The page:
We had time together, Oooda and daXmom, before she closed up this phase of her life.  She guided me around her temporary home city, quite beautiful really,  in the drizzly north.  I saw the sad, chilly hole she’d had to call residence these last months.  She introduced me to her co-workers, the ones who’d pegged Scaramouch and told her the treasure of her worth, counteracting the emotional abuse of Scaramouch (Thank you, Father  God, for surrounding her with these people).   I met, at her insistence, the attorney she’d chosen to be her advocate (thank You, again).

Yet, whenever I offered to let her talk, to feel, to cry, she pulled away to the practical.  She has always preferred it so.  From a distance, she has written that she is sad, lonely, disappointed in herself and anxious for her future.

This may be when, again, the ODD takes presidence over the DA.  I do not know and I will not see — Oooda will be preoccupied and incommunicado for most of the summer due to her job training.

For daXmom, I am again her mom, communicating on Oooda’s behalf in legal and financial matters, picking up loose ends in practical matters, taking time away from my own career development to reduce her stress in her career development, restricting my fun time because she did not restrict her fun time.

Sound conflicted?  Of course.  But, …

For now, I am choosing to, willing to, make sacrifices for Oooda’s freedom from Scaramouch.  I wonder, though, if, like so many other DA victims, she will go back to him in a few months. Or to another too much like him.

So, letters of encouragement, statements of pride in what she’s now trying to do, descriptions of her goals accomplished and visions of goals still just dreams … all these I write to her (instead of blogging to you).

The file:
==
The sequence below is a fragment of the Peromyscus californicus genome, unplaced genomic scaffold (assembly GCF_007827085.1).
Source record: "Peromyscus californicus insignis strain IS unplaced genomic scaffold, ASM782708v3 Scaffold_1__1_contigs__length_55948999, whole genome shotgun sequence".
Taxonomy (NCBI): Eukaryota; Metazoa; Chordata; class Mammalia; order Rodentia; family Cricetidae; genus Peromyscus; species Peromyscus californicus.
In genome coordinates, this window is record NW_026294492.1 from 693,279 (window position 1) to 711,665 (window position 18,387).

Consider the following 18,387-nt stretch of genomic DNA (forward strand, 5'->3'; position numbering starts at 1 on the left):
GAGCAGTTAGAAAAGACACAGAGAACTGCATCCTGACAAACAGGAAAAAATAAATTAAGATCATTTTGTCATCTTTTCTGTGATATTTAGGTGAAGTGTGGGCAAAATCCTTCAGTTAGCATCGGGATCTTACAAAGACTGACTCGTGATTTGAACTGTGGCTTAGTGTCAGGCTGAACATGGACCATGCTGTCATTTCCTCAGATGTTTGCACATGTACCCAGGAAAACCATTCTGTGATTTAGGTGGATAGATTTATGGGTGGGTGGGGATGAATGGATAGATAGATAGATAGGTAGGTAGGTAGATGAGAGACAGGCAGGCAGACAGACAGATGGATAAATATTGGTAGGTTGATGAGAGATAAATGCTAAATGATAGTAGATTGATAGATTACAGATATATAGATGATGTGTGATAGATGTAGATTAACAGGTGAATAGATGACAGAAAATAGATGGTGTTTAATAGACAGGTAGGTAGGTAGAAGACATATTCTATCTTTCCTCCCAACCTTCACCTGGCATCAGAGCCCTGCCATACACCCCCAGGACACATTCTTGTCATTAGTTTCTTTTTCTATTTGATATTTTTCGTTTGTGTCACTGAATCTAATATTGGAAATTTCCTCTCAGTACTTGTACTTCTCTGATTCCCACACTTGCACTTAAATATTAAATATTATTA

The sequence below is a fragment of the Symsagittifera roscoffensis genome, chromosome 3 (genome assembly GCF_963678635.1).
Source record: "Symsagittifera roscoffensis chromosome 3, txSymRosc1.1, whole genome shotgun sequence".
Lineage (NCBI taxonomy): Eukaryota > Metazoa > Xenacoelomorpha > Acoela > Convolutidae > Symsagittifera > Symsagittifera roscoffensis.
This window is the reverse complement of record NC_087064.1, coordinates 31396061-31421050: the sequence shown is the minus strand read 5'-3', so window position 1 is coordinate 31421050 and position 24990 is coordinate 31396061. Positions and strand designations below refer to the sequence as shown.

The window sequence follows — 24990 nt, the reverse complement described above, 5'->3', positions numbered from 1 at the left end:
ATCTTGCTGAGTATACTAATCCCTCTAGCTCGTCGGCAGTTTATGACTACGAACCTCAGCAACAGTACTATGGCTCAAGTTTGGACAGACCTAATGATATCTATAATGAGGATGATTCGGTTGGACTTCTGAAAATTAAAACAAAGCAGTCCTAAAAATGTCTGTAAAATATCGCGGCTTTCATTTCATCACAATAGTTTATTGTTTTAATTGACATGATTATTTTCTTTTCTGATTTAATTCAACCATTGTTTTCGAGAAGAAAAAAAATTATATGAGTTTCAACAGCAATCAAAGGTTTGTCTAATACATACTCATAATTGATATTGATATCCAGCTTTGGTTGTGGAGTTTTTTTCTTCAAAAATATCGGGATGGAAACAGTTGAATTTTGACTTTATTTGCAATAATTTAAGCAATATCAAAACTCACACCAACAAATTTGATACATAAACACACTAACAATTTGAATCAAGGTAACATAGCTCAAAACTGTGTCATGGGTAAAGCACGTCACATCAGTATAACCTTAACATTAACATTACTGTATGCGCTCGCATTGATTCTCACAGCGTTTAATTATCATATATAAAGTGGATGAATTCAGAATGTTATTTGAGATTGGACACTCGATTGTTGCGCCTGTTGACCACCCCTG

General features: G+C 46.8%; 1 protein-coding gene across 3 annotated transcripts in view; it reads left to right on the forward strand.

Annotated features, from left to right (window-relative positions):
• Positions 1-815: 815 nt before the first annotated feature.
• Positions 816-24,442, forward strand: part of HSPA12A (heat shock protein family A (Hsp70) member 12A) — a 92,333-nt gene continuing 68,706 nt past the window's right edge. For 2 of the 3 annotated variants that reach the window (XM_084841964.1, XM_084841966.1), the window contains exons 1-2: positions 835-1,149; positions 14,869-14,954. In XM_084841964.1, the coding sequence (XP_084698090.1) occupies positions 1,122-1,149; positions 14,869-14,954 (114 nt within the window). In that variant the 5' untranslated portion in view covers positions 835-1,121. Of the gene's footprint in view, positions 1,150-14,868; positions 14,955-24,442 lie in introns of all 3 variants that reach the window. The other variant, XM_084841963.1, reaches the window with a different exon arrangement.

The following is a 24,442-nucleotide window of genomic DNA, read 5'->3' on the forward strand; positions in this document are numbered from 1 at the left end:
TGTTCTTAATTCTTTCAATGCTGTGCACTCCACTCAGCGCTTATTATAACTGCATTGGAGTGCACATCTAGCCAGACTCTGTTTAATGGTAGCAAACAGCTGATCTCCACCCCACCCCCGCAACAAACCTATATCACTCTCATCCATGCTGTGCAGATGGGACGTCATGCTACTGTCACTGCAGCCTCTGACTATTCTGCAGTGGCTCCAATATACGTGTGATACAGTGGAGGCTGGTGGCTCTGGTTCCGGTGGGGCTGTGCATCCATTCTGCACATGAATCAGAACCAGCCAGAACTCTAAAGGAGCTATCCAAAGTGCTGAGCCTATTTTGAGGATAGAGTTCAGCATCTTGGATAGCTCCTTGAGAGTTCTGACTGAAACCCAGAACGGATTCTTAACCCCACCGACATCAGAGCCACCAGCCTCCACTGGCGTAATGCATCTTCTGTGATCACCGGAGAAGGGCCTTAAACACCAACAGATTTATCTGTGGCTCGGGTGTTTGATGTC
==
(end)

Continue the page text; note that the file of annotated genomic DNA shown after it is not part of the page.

I do imagine a deadline, a graduation date if you will, after which I plan to relinquish these assumed duties on behalf of Oooda.  I tell myself that then,  she will be more secure about their ending and that then, I will be more focused on my path.  I will hope for happy, healthy independence for each of us.

Ungrounded yet still reaching up ~



Just hold on!

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Oooda Came; I Saw; Scaramouch Conquered

Finally, after so long, the daughter I love has come home for a visit!  The joy of that first sight, the clinging of that first hug!  Her beautiful eyes and cute new haircut!  Oh, how we’d anticipated this trip.  And, surprisingly, refreshingly, how she spoke of her longing for freedom from Scaramouch.

We had fun plans: shopping, skiing, pedicures, cooking, baking, church, and seeing aunt, uncle and grandparents.  The flowers and trees cooperate, blooming at their peak to dress up our home.  Even the weather blesses this trip.

“What is the bright globe in the clouds?  Wait, there are no clouds!  Just blue sky!”  All a contrast to the state  she’d flown away from, and a fortuitous heralding to our six days together (one for each month she’d been kept away).

I sometimes hate cell phones, hate text message capability.

His first contact, she told me, came while she was in the plane.  Blaming her for getting arrested for a ticket before he’d even met her, in a state she’d never visited, and for which he’d never appeared as ordered.  She told him that it was not her responsibility, that she’d already paid several of his tickets during their marriage, that if he really wanted her to believe he was really trying to grow up he’d take care of it himself.

“Mom,” she asked me, “did I do the right thing?”  His mom paid his bail.

Their relationship, she said, includes the laundry list of ills (DA), verbal diatribes, emotional manipulation, threats against her pet, his inability to hold a job, his damage to dwellings, his constant text-tracking of her, his stealing of her things to get money for his pleasures.